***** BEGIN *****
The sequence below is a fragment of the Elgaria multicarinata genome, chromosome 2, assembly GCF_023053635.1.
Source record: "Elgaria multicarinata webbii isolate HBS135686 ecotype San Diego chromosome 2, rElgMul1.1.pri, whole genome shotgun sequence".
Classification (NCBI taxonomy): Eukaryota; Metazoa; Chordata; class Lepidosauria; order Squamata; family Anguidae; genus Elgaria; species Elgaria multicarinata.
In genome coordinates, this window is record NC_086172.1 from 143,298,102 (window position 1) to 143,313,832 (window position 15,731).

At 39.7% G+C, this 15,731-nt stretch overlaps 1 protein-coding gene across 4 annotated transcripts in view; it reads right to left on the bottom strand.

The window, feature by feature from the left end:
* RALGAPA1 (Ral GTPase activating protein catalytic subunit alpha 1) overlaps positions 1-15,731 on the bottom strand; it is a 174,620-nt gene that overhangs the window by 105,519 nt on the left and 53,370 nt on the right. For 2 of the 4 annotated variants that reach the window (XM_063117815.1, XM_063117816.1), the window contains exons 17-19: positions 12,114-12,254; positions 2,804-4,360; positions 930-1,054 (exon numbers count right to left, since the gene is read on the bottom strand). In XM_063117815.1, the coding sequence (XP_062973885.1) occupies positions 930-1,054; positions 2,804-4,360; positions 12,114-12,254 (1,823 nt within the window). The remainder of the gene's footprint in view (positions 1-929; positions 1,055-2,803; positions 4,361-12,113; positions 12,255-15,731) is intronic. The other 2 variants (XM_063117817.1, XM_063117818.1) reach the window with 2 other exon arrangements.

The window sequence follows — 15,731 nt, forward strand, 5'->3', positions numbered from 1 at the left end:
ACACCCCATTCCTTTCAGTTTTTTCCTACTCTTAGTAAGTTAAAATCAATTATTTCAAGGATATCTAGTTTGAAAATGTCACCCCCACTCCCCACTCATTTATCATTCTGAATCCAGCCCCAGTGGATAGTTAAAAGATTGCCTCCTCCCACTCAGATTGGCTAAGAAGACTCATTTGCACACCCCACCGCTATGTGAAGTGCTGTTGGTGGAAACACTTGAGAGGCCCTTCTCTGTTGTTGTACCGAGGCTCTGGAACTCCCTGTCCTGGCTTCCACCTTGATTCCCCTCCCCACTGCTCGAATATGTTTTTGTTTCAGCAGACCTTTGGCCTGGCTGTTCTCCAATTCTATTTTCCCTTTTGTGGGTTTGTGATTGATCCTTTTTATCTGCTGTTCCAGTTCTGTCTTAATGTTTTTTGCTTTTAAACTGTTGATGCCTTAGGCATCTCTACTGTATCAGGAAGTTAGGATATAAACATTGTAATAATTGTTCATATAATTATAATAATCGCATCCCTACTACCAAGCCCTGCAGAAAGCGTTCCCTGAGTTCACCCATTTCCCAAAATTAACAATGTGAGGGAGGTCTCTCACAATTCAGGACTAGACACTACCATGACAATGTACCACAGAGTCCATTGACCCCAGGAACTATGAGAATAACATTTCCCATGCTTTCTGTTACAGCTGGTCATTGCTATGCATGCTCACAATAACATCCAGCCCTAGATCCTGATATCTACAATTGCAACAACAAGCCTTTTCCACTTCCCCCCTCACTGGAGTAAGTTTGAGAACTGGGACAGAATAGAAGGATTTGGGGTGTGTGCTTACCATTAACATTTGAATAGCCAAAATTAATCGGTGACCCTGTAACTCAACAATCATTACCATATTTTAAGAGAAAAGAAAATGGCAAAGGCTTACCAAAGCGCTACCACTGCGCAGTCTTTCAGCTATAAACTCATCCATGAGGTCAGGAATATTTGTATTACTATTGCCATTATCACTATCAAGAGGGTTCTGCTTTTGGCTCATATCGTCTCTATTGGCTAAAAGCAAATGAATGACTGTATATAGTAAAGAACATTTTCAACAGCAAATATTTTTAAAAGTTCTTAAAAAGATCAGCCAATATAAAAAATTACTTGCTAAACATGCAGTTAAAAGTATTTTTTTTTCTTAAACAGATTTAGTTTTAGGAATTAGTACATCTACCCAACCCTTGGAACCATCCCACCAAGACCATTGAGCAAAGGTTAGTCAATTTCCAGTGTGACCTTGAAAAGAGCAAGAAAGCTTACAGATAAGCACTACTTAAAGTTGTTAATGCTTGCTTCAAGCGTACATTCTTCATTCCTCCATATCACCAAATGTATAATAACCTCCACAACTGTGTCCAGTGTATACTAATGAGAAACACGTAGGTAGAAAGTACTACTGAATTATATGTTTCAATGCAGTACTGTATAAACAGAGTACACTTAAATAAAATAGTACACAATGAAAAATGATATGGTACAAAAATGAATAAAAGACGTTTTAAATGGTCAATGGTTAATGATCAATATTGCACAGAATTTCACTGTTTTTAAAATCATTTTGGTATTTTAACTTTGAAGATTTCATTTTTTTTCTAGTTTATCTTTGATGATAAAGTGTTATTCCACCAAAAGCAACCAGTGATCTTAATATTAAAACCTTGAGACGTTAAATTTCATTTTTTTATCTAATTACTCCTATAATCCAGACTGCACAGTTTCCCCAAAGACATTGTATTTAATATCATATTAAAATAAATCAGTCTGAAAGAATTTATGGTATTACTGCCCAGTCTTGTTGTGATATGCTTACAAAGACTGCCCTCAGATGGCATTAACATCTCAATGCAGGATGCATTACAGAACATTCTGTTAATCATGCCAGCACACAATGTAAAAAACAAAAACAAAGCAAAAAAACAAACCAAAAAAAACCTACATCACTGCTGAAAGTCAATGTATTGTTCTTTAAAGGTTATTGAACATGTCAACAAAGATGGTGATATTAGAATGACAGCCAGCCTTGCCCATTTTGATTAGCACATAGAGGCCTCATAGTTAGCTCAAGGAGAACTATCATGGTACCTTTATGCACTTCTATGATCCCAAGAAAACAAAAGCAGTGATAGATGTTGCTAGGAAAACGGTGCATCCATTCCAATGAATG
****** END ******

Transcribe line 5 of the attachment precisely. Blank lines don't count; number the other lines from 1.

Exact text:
At 39.7% G+C, this 15,731-nt stretch overlaps 1 protein-coding gene across 4 annotated transcripts in view; it reads right to left on the bottom strand.